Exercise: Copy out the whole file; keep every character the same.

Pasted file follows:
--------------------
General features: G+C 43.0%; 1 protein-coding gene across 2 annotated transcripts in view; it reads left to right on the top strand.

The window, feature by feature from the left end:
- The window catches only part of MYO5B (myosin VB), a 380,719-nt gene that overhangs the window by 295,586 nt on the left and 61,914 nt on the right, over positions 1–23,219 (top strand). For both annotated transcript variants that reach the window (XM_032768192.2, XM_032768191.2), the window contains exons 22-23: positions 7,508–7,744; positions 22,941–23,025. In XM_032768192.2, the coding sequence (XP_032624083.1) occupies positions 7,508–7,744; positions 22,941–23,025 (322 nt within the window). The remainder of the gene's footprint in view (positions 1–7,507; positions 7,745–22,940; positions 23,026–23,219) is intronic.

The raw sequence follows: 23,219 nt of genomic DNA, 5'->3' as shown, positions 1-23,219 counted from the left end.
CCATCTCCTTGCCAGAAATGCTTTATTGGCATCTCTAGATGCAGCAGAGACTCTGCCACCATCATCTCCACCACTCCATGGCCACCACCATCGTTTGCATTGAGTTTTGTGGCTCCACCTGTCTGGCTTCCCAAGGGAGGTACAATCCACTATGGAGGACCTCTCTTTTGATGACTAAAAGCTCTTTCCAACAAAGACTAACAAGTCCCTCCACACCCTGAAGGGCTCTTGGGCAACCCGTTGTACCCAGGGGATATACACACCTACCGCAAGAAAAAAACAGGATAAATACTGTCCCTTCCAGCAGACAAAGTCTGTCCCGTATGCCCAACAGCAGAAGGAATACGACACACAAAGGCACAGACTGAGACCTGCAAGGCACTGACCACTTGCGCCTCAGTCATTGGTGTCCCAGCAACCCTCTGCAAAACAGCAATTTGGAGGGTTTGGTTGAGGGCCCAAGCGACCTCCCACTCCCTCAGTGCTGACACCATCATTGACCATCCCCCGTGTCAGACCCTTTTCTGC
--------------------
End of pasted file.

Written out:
General features: G+C 43.0%; 1 protein-coding gene across 2 annotated transcripts in view; it reads left to right on the top strand.

The window, feature by feature from the left end:
- The window catches only part of MYO5B (myosin VB), a 380,719-nt gene that overhangs the window by 295,586 nt on the left and 61,914 nt on the right, over positions 1–23,219 (top strand). For both annotated transcript variants that reach the window (XM_032768192.2, XM_032768191.2), the window contains exons 22-23: positions 7,508–7,744; positions 22,941–23,025. In XM_032768192.2, the coding sequence (XP_032624083.1) occupies positions 7,508–7,744; positions 22,941–23,025 (322 nt within the window). The remainder of the gene's footprint in view (positions 1–7,507; positions 7,745–22,940; positions 23,026–23,219) is intronic.

The raw sequence follows: 23,219 nt of genomic DNA, 5'->3' as shown, positions 1-23,219 counted from the left end.
CCATCTCCTTGCCAGAAATGCTTTATTGGCATCTCTAGATGCAGCAGAGACTCTGCCACCATCATCTCCACCACTCCATGGCCACCACCATCGTTTGCATTGAGTTTTGTGGCTCCACCTGTCTGGCTTCCCAAGGGAGGTACAATCCACTATGGAGGACCTCTCTTTTGATGACTAAAAGCTCTTTCCAACAAAGACTAACAAGTCCCTCCACACCCTGAAGGGCTCTTGGGCAACCCGTTGTACCCAGGGGATATACACACCTACCGCAAGAAAAAAACAGGATAAATACTGTCCCTTCCAGCAGACAAAGTCTGTCCCGTATGCCCAACAGCAGAAGGAATACGACACACAAAGGCACAGACTGAGACCTGCAAGGCACTGACCACTTGCGCCTCAGTCATTGGTGTCCCAGCAACCCTCTGCAAAACAGCAATTTGGAGGGTTTGGTTGAGGGCCCAAGCGACCTCCCACTCCCTCAGTGCTGACACCATCATTGACCATCCCCCGTGTCAGACCCTTTTCTGC